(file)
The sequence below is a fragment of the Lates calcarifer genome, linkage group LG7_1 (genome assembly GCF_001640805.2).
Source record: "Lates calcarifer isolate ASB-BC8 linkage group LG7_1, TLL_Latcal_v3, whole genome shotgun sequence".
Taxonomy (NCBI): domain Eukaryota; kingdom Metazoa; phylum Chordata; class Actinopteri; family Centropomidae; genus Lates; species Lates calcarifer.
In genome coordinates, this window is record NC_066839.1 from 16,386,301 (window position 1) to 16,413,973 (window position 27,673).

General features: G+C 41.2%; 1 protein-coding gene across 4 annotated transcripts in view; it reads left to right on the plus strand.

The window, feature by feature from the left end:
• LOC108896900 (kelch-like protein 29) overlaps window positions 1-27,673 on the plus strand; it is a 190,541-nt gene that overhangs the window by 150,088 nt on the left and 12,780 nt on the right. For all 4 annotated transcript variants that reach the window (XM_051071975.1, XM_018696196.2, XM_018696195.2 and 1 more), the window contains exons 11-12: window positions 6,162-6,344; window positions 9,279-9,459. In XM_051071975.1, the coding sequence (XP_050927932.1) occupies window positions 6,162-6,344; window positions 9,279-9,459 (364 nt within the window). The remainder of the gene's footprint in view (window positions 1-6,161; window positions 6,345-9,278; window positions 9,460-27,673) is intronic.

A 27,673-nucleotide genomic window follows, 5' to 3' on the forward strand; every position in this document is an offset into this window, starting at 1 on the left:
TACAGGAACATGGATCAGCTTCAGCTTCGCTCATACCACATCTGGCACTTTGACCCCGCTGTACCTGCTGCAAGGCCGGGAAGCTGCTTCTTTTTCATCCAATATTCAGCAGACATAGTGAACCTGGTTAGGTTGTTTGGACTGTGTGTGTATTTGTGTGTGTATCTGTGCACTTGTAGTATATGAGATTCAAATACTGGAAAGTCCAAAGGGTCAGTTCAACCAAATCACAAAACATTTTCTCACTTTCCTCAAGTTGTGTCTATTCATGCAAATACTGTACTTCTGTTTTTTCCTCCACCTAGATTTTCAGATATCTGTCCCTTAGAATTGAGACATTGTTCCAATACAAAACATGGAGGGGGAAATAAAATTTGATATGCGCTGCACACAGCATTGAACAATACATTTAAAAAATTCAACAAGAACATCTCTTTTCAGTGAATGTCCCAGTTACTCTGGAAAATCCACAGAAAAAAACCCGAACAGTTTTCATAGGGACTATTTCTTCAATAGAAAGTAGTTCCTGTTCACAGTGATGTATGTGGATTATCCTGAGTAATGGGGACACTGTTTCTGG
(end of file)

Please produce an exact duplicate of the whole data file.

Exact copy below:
The sequence below is a fragment of the Lates calcarifer genome, linkage group LG7_1 (genome assembly GCF_001640805.2).
Source record: "Lates calcarifer isolate ASB-BC8 linkage group LG7_1, TLL_Latcal_v3, whole genome shotgun sequence".
Taxonomy (NCBI): domain Eukaryota; kingdom Metazoa; phylum Chordata; class Actinopteri; family Centropomidae; genus Lates; species Lates calcarifer.
In genome coordinates, this window is record NC_066839.1 from 16,386,301 (window position 1) to 16,413,973 (window position 27,673).

General features: G+C 41.2%; 1 protein-coding gene across 4 annotated transcripts in view; it reads left to right on the plus strand.

The window, feature by feature from the left end:
• LOC108896900 (kelch-like protein 29) overlaps window positions 1-27,673 on the plus strand; it is a 190,541-nt gene that overhangs the window by 150,088 nt on the left and 12,780 nt on the right. For all 4 annotated transcript variants that reach the window (XM_051071975.1, XM_018696196.2, XM_018696195.2 and 1 more), the window contains exons 11-12: window positions 6,162-6,344; window positions 9,279-9,459. In XM_051071975.1, the coding sequence (XP_050927932.1) occupies window positions 6,162-6,344; window positions 9,279-9,459 (364 nt within the window). The remainder of the gene's footprint in view (window positions 1-6,161; window positions 6,345-9,278; window positions 9,460-27,673) is intronic.

A 27,673-nucleotide genomic window follows, 5' to 3' on the forward strand; every position in this document is an offset into this window, starting at 1 on the left:
TACAGGAACATGGATCAGCTTCAGCTTCGCTCATACCACATCTGGCACTTTGACCCCGCTGTACCTGCTGCAAGGCCGGGAAGCTGCTTCTTTTTCATCCAATATTCAGCAGACATAGTGAACCTGGTTAGGTTGTTTGGACTGTGTGTGTATTTGTGTGTGTATCTGTGCACTTGTAGTATATGAGATTCAAATACTGGAAAGTCCAAAGGGTCAGTTCAACCAAATCACAAAACATTTTCTCACTTTCCTCAAGTTGTGTCTATTCATGCAAATACTGTACTTCTGTTTTTTCCTCCACCTAGATTTTCAGATATCTGTCCCTTAGAATTGAGACATTGTTCCAATACAAAACATGGAGGGGGAAATAAAATTTGATATGCGCTGCACACAGCATTGAACAATACATTTAAAAAATTCAACAAGAACATCTCTTTTCAGTGAATGTCCCAGTTACTCTGGAAAATCCACAGAAAAAAACCCGAACAGTTTTCATAGGGACTATTTCTTCAATAGAAAGTAGTTCCTGTTCACAGTGATGTATGTGGATTATCCTGAGTAATGGGGACACTGTTTCTGG